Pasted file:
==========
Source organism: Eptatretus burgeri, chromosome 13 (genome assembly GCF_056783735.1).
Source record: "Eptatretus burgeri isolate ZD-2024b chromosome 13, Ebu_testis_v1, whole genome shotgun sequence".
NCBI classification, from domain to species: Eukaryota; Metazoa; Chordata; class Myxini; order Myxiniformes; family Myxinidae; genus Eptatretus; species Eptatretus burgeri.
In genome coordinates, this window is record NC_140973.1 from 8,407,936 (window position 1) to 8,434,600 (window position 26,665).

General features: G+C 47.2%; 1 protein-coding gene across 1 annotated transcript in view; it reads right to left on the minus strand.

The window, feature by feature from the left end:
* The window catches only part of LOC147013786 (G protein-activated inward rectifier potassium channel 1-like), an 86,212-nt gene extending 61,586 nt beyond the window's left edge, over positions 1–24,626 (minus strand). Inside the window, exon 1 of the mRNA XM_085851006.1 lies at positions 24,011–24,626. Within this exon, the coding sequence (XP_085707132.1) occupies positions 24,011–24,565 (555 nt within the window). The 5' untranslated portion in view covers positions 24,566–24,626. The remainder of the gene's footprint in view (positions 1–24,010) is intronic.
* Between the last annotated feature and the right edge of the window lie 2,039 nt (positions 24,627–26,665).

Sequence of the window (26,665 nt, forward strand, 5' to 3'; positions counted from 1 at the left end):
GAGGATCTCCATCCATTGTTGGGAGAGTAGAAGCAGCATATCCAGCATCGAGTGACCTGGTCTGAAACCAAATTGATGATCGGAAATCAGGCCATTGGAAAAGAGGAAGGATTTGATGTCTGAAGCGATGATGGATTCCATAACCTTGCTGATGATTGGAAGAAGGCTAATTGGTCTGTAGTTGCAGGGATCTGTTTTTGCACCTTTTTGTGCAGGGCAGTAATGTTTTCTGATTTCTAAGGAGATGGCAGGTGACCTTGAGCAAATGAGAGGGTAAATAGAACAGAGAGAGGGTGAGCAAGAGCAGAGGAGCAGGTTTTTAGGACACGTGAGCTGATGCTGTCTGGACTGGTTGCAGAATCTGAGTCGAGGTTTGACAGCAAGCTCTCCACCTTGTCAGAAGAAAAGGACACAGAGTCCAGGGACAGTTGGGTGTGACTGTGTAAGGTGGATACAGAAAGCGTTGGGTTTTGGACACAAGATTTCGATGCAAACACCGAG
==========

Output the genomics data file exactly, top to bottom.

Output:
Source organism: Eptatretus burgeri, chromosome 13 (genome assembly GCF_056783735.1).
Source record: "Eptatretus burgeri isolate ZD-2024b chromosome 13, Ebu_testis_v1, whole genome shotgun sequence".
NCBI classification, from domain to species: Eukaryota; Metazoa; Chordata; class Myxini; order Myxiniformes; family Myxinidae; genus Eptatretus; species Eptatretus burgeri.
In genome coordinates, this window is record NC_140973.1 from 8,407,936 (window position 1) to 8,434,600 (window position 26,665).

General features: G+C 47.2%; 1 protein-coding gene across 1 annotated transcript in view; it reads right to left on the minus strand.

The window, feature by feature from the left end:
* The window catches only part of LOC147013786 (G protein-activated inward rectifier potassium channel 1-like), an 86,212-nt gene extending 61,586 nt beyond the window's left edge, over positions 1–24,626 (minus strand). Inside the window, exon 1 of the mRNA XM_085851006.1 lies at positions 24,011–24,626. Within this exon, the coding sequence (XP_085707132.1) occupies positions 24,011–24,565 (555 nt within the window). The 5' untranslated portion in view covers positions 24,566–24,626. The remainder of the gene's footprint in view (positions 1–24,010) is intronic.
* Between the last annotated feature and the right edge of the window lie 2,039 nt (positions 24,627–26,665).

Sequence of the window (26,665 nt, forward strand, 5' to 3'; positions counted from 1 at the left end):
GAGGATCTCCATCCATTGTTGGGAGAGTAGAAGCAGCATATCCAGCATCGAGTGACCTGGTCTGAAACCAAATTGATGATCGGAAATCAGGCCATTGGAAAAGAGGAAGGATTTGATGTCTGAAGCGATGATGGATTCCATAACCTTGCTGATGATTGGAAGAAGGCTAATTGGTCTGTAGTTGCAGGGATCTGTTTTTGCACCTTTTTGTGCAGGGCAGTAATGTTTTCTGATTTCTAAGGAGATGGCAGGTGACCTTGAGCAAATGAGAGGGTAAATAGAACAGAGAGAGGGTGAGCAAGAGCAGAGGAGCAGGTTTTTAGGACACGTGAGCTGATGCTGTCTGGACTGGTTGCAGAATCTGAGTCGAGGTTTGACAGCAAGCTCTCCACCTTGTCAGAAGAAAAGGACACAGAGTCCAGGGACAGTTGGGTGTGACTGTGTAAGGTGGATACAGAAAGCGTTGGGTTTTGGACACAAGATTTCGATGCAAACACCGAG